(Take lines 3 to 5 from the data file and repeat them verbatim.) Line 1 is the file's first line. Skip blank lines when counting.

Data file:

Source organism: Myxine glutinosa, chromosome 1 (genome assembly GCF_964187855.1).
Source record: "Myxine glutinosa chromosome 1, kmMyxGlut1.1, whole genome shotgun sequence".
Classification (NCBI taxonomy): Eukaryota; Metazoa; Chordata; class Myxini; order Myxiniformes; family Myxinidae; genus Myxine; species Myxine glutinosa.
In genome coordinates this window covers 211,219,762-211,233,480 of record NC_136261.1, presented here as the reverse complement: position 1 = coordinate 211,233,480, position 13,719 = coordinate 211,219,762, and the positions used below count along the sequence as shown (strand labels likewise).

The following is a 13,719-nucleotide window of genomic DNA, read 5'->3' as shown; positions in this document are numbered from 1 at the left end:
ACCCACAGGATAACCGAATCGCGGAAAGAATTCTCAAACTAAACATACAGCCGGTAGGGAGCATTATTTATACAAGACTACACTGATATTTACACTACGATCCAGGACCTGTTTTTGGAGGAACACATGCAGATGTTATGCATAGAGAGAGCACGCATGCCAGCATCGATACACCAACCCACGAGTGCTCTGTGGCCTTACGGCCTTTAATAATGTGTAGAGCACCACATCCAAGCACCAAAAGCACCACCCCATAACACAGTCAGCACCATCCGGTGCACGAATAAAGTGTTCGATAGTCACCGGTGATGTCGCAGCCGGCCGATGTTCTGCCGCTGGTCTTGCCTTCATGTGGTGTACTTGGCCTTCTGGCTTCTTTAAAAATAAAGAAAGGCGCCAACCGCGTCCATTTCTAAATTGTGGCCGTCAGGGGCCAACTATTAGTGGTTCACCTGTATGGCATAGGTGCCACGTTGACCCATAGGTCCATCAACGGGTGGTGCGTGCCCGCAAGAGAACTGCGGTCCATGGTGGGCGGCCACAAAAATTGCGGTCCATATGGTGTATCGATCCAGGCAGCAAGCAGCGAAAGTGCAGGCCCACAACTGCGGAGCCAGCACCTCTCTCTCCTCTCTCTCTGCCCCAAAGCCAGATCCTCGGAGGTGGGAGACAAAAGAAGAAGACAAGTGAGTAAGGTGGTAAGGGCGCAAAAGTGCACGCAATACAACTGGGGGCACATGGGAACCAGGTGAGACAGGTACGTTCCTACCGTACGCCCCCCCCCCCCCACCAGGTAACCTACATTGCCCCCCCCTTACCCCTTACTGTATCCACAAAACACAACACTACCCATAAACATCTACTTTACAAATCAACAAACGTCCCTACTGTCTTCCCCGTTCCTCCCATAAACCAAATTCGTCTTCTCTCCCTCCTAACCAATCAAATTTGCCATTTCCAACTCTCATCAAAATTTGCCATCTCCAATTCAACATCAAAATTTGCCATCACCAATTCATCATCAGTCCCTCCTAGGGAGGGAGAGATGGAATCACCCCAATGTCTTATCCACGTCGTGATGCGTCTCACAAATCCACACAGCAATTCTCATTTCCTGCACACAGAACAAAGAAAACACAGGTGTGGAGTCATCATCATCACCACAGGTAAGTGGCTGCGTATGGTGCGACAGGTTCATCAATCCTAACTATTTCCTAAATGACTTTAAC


Classification (NCBI taxonomy): Eukaryota; Metazoa; Chordata; class Myxini; order Myxiniformes; family Myxinidae; genus Myxine; species Myxine glutinosa.
In genome coordinates this window covers 211,219,762-211,233,480 of record NC_136261.1, presented here as the reverse complement: position 1 = coordinate 211,233,480, position 13,719 = coordinate 211,219,762, and the positions used below count along the sequence as shown (strand labels likewise).

The following is a 13,719-nucleotide window of genomic DNA, read 5'->3' as shown; positions in this document are numbered from 1 at the left end: